Oct 30, 2020 | OPINION | By Ian Chalmers | Illustration by Xixi Qin
“Meet me in the middle,” says the unjust man.You take a step towards him. He takes a step back.“Meet me in the middle,” says the unjust man.
– A. R. Moxon
It was 2012 when David Mullins and Charlie Craig visited Jack Phillips’s bakery, Masterpiece Cakeshop, in Lakewood, Colo. They were going to get married in Massachusetts and wanted Phillips to bake their cake. Phillips denied their request by stating that he would not use his talents to convey a message of support for same-sex marriage, at odds with his religious faith.
The couple took Phillips to court, where the long and arduous battle took six years to resolve, with Phillips winning the case. The primary argument was between equality and liberty — which one is more important. Since people like artists, florists, and bakers are expressing themselves, their expressions are protected under the First Amendment freedom of speech, and in Phillip’s case, freedom of religion.
However, the U.S. has made it clear that it values equality over liberty in theory with voting reform, women’s suffrage, the abolition of slavery, and the Civil Rights Act of 1964. As legal scholar Erwin Chemerinsky so brilliantly summarizes, “The application of all anti-discrimination laws infringes the freedom to discriminate. But for decades, the law has made the choice that ensuring equality is worth sacrificing the liberty to discriminate.”
Will these anti-discrimination laws protecting queer individuals discriminate against religious individuals? That is the concern of some religious individuals, such as former Governor of Indiana and current Vice President Mike Pence. Back in 2015, the former governor signed into law a religious freedom bill that could allow businesses to turn away gay and lesbian customers in the name of “religious freedom.”
This controversial law was plastered all over major news networks, and it was a step back from the progress being made in recent years for LGBTQIA+ individuals. Fortunately, a major milestone for the queer community would occur mere months later with the historical decision in Obergefell v. Hodges, which legalized same-sex marriage across the U.S.
The crusade against queer rights did not end there, however. The ascension of Governor Pence to the vice presidency has led to more than 101 attempts to rescind LGBTQIA+ rights, with the most successful of these attempts being the ban against transgender individuals in the military.
Republican Rep. Dana Rohrabacher came under fire back in 2018 for saying, “Every homeowner should be able to make a decision not to sell their home to someone (if) they don’t agree with their lifestyle.”
Wayne Woodward, a member of the National Association of Realtors present at the meeting, recalls, “I told the congressman that we need to add federal protections for the LGBTQ community as the final piece of the Fair Housing Act, and the minute I stopped speaking, he said, ‘I just will not support that.’”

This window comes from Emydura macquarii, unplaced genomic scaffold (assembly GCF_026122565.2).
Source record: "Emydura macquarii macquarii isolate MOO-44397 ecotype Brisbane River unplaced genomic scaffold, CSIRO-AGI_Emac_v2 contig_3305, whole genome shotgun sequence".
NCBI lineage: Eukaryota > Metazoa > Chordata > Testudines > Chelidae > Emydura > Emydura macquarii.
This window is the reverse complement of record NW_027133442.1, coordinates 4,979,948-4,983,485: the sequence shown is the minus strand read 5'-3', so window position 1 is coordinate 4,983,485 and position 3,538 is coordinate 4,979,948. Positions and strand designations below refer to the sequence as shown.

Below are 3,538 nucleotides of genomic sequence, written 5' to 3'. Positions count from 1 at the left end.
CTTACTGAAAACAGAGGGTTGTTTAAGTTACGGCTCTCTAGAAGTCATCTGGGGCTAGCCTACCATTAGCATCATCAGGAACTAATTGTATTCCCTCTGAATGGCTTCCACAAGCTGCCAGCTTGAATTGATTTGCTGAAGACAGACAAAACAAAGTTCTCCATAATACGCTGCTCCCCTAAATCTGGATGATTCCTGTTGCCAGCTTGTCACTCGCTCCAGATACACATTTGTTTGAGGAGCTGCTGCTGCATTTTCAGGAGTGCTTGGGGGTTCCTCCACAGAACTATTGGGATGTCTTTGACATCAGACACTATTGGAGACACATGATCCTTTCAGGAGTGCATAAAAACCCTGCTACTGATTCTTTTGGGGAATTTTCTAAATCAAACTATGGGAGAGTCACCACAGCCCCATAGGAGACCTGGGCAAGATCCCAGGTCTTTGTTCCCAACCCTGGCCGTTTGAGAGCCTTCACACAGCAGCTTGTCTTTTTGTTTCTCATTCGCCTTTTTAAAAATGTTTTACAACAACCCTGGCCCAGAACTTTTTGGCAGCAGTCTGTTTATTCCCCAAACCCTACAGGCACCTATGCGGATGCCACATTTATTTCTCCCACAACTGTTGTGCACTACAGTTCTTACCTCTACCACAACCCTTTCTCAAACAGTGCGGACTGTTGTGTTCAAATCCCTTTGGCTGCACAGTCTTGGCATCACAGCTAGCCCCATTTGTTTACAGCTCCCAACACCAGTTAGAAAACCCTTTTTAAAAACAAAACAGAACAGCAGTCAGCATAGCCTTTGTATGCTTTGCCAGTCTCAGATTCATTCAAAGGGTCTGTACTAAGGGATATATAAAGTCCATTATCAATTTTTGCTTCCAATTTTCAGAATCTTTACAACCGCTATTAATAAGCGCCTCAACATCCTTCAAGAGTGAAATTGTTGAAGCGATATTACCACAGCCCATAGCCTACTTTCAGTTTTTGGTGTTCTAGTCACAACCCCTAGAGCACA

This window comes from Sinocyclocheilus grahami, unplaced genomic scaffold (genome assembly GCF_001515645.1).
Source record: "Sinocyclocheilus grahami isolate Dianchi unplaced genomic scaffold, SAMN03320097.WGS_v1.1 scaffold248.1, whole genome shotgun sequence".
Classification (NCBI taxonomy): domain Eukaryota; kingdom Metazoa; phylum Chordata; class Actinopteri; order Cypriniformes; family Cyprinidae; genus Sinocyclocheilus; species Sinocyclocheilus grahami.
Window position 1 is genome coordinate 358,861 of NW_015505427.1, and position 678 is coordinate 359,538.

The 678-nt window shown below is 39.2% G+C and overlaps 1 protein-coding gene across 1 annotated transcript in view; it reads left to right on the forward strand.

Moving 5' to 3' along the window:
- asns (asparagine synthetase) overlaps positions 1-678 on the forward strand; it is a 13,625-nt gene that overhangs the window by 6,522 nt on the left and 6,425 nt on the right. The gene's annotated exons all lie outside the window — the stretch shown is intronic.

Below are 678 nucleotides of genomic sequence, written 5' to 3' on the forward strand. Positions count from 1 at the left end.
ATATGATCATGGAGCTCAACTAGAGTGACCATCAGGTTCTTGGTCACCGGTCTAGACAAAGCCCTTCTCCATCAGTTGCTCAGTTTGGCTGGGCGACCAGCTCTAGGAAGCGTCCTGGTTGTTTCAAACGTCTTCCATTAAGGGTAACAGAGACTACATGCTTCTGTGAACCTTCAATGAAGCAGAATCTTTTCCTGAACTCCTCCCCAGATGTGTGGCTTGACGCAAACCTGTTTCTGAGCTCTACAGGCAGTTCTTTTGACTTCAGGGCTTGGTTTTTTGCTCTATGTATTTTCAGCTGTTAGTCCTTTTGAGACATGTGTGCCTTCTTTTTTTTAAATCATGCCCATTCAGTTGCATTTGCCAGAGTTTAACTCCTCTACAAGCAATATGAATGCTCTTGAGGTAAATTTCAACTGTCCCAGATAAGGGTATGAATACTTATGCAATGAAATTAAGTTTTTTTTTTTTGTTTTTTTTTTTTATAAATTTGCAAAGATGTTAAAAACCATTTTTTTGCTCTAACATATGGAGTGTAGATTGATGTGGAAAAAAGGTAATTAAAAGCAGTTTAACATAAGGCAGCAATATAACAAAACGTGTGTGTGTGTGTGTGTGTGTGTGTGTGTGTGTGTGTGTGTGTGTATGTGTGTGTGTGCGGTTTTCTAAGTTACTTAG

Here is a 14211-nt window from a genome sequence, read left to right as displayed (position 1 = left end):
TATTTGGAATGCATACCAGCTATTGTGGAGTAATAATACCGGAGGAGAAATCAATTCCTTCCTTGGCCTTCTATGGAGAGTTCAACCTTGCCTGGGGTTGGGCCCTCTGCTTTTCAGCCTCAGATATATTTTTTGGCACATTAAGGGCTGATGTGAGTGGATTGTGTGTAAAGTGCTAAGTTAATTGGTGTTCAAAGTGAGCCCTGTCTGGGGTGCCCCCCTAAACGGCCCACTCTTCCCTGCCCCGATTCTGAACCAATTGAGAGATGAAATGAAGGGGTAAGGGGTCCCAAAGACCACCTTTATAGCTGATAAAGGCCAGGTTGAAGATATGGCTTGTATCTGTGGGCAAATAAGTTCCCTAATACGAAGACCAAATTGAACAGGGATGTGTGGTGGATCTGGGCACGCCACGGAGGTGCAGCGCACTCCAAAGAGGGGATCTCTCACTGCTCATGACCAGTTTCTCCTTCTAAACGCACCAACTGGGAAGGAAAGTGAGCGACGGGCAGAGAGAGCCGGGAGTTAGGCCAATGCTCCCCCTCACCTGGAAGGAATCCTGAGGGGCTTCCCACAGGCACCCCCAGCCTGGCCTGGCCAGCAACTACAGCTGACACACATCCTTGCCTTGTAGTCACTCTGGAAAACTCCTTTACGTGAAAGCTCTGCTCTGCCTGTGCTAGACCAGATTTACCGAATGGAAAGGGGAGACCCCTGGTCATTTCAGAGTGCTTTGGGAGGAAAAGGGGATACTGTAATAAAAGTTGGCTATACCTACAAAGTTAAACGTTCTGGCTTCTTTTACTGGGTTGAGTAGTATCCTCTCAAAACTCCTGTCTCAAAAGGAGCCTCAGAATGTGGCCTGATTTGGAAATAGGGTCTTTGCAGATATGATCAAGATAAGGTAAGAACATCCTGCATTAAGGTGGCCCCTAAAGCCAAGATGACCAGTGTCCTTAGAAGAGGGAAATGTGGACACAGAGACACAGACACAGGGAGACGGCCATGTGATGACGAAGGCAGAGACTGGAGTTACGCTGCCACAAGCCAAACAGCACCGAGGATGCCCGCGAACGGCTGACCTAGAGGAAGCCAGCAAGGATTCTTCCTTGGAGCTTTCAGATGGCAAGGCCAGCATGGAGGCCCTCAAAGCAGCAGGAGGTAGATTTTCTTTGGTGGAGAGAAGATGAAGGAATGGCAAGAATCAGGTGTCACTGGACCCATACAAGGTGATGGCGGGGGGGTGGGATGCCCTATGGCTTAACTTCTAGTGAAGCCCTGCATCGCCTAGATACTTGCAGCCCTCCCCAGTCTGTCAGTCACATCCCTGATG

This only highlights the shift that the religious right is undertaking to slowly rescind the rights of queer individuals. The rate of homeless youth who identify as LGBT vary percentage wise, but estimates fall somewhere between 11% and 40%. There are also (the lack of) provisions against the firing of individuals for being queer, which have led some to argue that there should be another Civil Rights Act that includes protections for LGBTQIA+ individuals.
On Oct. 12, 2020, the Texas State Board of Social Work Examiners voted unanimously on a section of its code of conduct, which will no longer prohibit social workers from turning away clients on the basis of disability, sexual orientation, or gender identity. The new rule has led to public outcry in Texas and across the country.
LGBTQIA+ are members of society who, in many cases, need some form of social work services, such as mental health treatment, as there are some parts of the country in which people vehemently ostracize and disown queer individuals.
This crisis is only furthering the religious right’s push against the LGBTQIA+ community, as the Republican Party is feeling emboldened to try to change American social and cultural norms by going against the grain and advocating for or passing these controversial policies.
The confirmation of Amy Coney Barrett to the Supreme Court on Monday night, which the Republicans chose to prioritize rather than pass an economic stimulus plan to help a disgruntled country in the midst of a pandemic and recession, shows a disconnect with citizens and brings the fate of Roe v. Wade into question.
This upcoming election is of historic proportions and will decide the future of the U.S. If you have not done so already, go vote or mail in your ballot to ensure that your voice is heard, for every vote will count in this highly contested election — and the decisions made by the victors will undoubtedly have enormous impacts on ways of life across the country.